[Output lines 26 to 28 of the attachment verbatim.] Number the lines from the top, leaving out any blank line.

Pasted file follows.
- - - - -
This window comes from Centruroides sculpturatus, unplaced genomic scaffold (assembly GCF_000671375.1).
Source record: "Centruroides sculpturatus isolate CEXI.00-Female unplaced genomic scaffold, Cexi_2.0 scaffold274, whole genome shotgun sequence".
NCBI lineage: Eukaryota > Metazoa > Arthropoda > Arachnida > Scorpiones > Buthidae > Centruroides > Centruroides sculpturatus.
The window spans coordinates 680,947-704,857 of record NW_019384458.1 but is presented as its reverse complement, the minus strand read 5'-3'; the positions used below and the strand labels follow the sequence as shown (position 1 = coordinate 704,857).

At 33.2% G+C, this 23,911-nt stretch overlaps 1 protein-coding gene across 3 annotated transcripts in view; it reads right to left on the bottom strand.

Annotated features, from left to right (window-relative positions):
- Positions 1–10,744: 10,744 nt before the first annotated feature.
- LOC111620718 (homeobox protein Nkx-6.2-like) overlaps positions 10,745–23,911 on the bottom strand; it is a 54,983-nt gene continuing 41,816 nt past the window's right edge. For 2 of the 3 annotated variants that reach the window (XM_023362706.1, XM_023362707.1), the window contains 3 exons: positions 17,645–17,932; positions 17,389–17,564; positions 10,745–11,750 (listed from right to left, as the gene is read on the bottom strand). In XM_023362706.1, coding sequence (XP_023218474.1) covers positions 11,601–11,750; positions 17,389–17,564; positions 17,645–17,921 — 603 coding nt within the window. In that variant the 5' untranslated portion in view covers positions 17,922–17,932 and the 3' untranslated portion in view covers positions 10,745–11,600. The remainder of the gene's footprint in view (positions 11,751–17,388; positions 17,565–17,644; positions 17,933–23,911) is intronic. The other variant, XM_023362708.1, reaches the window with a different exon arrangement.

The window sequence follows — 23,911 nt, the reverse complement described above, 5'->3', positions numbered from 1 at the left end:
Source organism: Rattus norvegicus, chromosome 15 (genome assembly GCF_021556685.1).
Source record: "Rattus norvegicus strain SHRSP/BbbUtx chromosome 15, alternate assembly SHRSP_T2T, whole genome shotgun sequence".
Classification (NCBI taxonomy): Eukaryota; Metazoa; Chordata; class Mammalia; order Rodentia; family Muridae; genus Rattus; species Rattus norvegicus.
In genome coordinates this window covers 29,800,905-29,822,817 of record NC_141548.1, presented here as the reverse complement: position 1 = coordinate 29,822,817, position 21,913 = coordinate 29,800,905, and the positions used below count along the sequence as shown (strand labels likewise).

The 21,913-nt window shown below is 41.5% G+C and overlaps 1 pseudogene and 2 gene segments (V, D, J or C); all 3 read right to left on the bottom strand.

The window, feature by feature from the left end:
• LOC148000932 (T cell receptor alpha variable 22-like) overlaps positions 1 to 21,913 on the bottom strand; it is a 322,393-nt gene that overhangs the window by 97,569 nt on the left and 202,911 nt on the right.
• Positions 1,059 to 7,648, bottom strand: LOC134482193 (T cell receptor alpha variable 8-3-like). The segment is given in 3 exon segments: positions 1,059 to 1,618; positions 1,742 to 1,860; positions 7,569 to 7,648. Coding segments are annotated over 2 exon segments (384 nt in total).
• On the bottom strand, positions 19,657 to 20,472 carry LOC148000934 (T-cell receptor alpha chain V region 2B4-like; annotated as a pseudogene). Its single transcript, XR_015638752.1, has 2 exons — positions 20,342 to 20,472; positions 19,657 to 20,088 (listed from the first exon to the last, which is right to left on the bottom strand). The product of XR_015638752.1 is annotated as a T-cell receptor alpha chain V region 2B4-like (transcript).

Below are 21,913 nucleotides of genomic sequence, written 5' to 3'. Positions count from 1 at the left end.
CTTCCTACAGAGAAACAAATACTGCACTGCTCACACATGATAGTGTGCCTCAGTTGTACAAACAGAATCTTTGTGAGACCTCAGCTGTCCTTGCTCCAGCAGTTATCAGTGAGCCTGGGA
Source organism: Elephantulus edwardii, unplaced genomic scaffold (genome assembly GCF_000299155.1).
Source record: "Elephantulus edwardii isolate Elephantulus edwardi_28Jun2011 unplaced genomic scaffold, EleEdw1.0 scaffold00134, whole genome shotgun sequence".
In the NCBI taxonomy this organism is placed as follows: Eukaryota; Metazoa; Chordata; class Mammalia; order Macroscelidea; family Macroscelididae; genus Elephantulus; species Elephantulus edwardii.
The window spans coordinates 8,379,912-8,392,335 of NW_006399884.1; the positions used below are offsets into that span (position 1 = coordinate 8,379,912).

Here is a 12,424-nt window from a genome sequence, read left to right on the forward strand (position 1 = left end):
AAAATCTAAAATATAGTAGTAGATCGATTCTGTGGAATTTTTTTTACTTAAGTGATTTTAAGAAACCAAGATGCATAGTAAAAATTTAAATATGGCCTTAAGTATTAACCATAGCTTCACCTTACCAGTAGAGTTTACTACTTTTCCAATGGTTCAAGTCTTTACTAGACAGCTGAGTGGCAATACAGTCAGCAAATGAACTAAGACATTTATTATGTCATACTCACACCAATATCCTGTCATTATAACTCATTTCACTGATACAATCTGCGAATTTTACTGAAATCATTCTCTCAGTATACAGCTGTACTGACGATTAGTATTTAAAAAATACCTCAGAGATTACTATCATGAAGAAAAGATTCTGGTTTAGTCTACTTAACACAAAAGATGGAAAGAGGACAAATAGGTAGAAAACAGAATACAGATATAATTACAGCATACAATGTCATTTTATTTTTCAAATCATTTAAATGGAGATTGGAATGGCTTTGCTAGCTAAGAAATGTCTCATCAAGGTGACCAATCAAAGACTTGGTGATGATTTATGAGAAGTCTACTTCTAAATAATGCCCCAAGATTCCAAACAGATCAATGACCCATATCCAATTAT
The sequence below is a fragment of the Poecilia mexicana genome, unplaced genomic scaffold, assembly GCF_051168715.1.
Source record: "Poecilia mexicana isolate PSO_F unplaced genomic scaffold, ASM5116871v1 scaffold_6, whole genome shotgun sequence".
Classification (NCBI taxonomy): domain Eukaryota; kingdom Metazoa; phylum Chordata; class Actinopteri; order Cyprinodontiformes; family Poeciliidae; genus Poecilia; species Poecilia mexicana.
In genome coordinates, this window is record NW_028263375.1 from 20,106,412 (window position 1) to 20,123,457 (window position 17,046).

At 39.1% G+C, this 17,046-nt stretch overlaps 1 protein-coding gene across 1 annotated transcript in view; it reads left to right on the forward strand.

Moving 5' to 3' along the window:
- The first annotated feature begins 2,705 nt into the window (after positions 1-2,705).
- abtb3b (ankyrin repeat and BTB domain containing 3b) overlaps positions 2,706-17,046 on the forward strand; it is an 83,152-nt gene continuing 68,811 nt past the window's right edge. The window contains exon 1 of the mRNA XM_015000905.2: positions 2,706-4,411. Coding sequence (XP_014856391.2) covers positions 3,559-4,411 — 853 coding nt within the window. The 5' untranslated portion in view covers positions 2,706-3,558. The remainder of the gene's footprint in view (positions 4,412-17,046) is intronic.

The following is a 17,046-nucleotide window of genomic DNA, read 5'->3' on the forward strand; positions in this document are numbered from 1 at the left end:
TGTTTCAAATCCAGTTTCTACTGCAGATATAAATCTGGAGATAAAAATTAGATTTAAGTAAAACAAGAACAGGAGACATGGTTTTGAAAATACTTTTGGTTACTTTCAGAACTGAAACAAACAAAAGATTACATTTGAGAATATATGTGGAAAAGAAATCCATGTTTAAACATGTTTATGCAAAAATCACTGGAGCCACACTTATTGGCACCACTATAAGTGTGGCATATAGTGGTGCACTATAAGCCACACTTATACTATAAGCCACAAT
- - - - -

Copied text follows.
AAAATCTAAAATATAGTAGTAGATCGATTCTGTGGAATTTTTTTTACTTAAGTGATTTTAAGAAACCAAGATGCATAGTAAAAATTTAAATATGGCCTTAAGTATTAACCATAGCTTCACCTTACCAGTAGAGTTTACTACTTTTCCAATGGTTCAAGTCTTTACTAGACAGCTGAGTGGCAATACAGTCAGCAAATGAACTAAGACATTTATTATGTCATACTCACACCAATATCCTGTCATTATAACTCATTTCACTGATACAATCTGCGAATTTTACTGAAATCATTCTCTCAGTATACAGCTGTACTGACGATTAGTATTTAAAAAATACCTCAGAGATTACTATCATGAAGAAAAGATTCTGGTTTAGTCTACTTAACACAAAAGATGGAAAGAGGACAAATAGGTAGAAAACAGAATACAGATATAATTACAGCATACAATGTCATTTTATTTTTCAAATCATTTAAATGGAGATTGGAATGGCTTTGCTAGCTAAGAAATGTCTCATCAAGGTGACCAATCAAAGACTTGGTGATGATTTATGAGAAGTCTACTTCTAAATAATGCCCCAAGATTCCAAACAGATCAATGACCCATATCCAATTAT
The sequence below is a fragment of the Poecilia mexicana genome, unplaced genomic scaffold, assembly GCF_051168715.1.
Source record: "Poecilia mexicana isolate PSO_F unplaced genomic scaffold, ASM5116871v1 scaffold_6, whole genome shotgun sequence".